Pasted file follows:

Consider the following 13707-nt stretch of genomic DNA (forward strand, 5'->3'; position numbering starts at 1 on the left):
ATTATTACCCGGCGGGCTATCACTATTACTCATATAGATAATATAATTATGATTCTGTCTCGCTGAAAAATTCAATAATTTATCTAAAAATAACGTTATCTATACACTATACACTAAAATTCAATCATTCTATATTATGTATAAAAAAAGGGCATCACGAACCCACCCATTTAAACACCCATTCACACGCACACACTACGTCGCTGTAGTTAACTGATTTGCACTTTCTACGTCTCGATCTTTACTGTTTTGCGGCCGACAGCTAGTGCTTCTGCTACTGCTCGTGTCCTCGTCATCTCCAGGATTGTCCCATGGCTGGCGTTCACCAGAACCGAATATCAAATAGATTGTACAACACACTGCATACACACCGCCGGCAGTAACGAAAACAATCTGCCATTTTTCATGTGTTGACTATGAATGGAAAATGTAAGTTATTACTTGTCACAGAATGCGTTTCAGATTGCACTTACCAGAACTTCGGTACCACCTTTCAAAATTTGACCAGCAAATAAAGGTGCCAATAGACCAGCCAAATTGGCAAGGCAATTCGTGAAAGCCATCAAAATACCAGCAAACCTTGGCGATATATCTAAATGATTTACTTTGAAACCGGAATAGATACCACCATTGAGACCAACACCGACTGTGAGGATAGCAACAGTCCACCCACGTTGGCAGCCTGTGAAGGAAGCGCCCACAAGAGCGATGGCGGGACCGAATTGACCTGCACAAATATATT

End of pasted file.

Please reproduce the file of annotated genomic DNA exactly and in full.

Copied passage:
Consider the following 13707-nt stretch of genomic DNA (forward strand, 5'->3'; position numbering starts at 1 on the left):
ATTATTACCCGGCGGGCTATCACTATTACTCATATAGATAATATAATTATGATTCTGTCTCGCTGAAAAATTCAATAATTTATCTAAAAATAACGTTATCTATACACTATACACTAAAATTCAATCATTCTATATTATGTATAAAAAAAGGGCATCACGAACCCACCCATTTAAACACCCATTCACACGCACACACTACGTCGCTGTAGTTAACTGATTTGCACTTTCTACGTCTCGATCTTTACTGTTTTGCGGCCGACAGCTAGTGCTTCTGCTACTGCTCGTGTCCTCGTCATCTCCAGGATTGTCCCATGGCTGGCGTTCACCAGAACCGAATATCAAATAGATTGTACAACACACTGCATACACACCGCCGGCAGTAACGAAAACAATCTGCCATTTTTCATGTGTTGACTATGAATGGAAAATGTAAGTTATTACTTGTCACAGAATGCGTTTCAGATTGCACTTACCAGAACTTCGGTACCACCTTTCAAAATTTGACCAGCAAATAAAGGTGCCAATAGACCAGCCAAATTGGCAAGGCAATTCGTGAAAGCCATCAAAATACCAGCAAACCTTGGCGATATATCTAAATGATTTACTTTGAAACCGGAATAGATACCACCATTGAGACCAACACCGACTGTGAGGATAGCAACAGTCCACCCACGTTGGCAGCCTGTGAAGGAAGCGCCCACAAGAGCGATGGCGGGACCGAATTGACCTGCACAAATATATT